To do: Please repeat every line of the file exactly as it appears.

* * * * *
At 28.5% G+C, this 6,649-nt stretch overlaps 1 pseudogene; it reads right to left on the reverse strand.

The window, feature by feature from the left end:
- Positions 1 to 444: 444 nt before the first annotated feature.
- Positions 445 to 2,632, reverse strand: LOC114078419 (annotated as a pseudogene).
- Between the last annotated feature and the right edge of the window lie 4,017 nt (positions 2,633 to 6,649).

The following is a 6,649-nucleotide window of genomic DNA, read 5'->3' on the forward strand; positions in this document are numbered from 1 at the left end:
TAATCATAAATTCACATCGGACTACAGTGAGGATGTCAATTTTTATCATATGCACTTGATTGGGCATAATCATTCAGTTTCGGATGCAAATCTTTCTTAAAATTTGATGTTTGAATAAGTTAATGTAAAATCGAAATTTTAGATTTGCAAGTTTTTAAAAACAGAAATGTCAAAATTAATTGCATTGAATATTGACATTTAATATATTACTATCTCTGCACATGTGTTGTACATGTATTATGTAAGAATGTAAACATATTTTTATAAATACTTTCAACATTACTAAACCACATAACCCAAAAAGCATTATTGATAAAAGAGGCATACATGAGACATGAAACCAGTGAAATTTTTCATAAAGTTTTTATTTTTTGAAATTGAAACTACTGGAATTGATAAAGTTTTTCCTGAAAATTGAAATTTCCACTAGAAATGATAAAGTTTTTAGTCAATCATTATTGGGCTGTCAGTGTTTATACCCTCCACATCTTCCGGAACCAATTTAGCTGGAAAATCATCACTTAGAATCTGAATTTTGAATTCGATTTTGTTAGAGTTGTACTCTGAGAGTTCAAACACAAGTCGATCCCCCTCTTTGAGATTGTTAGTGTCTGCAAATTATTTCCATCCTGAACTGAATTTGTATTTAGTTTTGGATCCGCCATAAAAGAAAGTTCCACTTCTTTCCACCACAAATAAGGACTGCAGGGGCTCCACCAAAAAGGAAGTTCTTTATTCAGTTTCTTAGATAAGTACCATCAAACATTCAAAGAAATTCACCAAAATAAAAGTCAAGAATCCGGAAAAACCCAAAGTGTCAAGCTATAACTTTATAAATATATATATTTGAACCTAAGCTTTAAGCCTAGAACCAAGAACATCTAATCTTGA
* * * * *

At 28.5% G+C, this 6,649-nt stretch overlaps 1 pseudogene; it reads right to left on the reverse strand.

The window, feature by feature from the left end:
- Positions 1 to 444: 444 nt before the first annotated feature.
- Positions 445 to 2,632, reverse strand: LOC114078419 (annotated as a pseudogene).
- Between the last annotated feature and the right edge of the window lie 4,017 nt (positions 2,633 to 6,649).

The following is a 6,649-nucleotide window of genomic DNA, read 5'->3' on the forward strand; positions in this document are numbered from 1 at the left end:
TAATCATAAATTCACATCGGACTACAGTGAGGATGTCAATTTTTATCATATGCACTTGATTGGGCATAATCATTCAGTTTCGGATGCAAATCTTTCTTAAAATTTGATGTTTGAATAAGTTAATGTAAAATCGAAATTTTAGATTTGCAAGTTTTTAAAAACAGAAATGTCAAAATTAATTGCATTGAATATTGACATTTAATATATTACTATCTCTGCACATGTGTTGTACATGTATTATGTAAGAATGTAAACATATTTTTATAAATACTTTCAACATTACTAAACCACATAACCCAAAAAGCATTATTGATAAAAGAGGCATACATGAGACATGAAACCAGTGAAATTTTTCATAAAGTTTTTATTTTTTGAAATTGAAACTACTGGAATTGATAAAGTTTTTCCTGAAAATTGAAATTTCCACTAGAAATGATAAAGTTTTTAGTCAATCATTATTGGGCTGTCAGTGTTTATACCCTCCACATCTTCCGGAACCAATTTAGCTGGAAAATCATCACTTAGAATCTGAATTTTGAATTCGATTTTGTTAGAGTTGTACTCTGAGAGTTCAAACACAAGTCGATCCCCCTCTTTGAGATTGTTAGTGTCTGCAAATTATTTCCATCCTGAACTGAATTTGTATTTAGTTTTGGATCCGCCATAAAAGAAAGTTCCACTTCTTTCCACCACAAATAAGGACTGCAGGGGCTCCACCAAAAAGGAAGTTCTTTATTCAGTTTCTTAGATAAGTACCATCAAACATTCAAAGAAATTCACCAAAATAAAAGTCAAGAATCCGGAAAAACCCAAAGTGTCAAGCTATAACTTTATAAATATATATATTTGAACCTAAGCTTTAAGCCTAGAACCAAGAACATCTAATCTTGA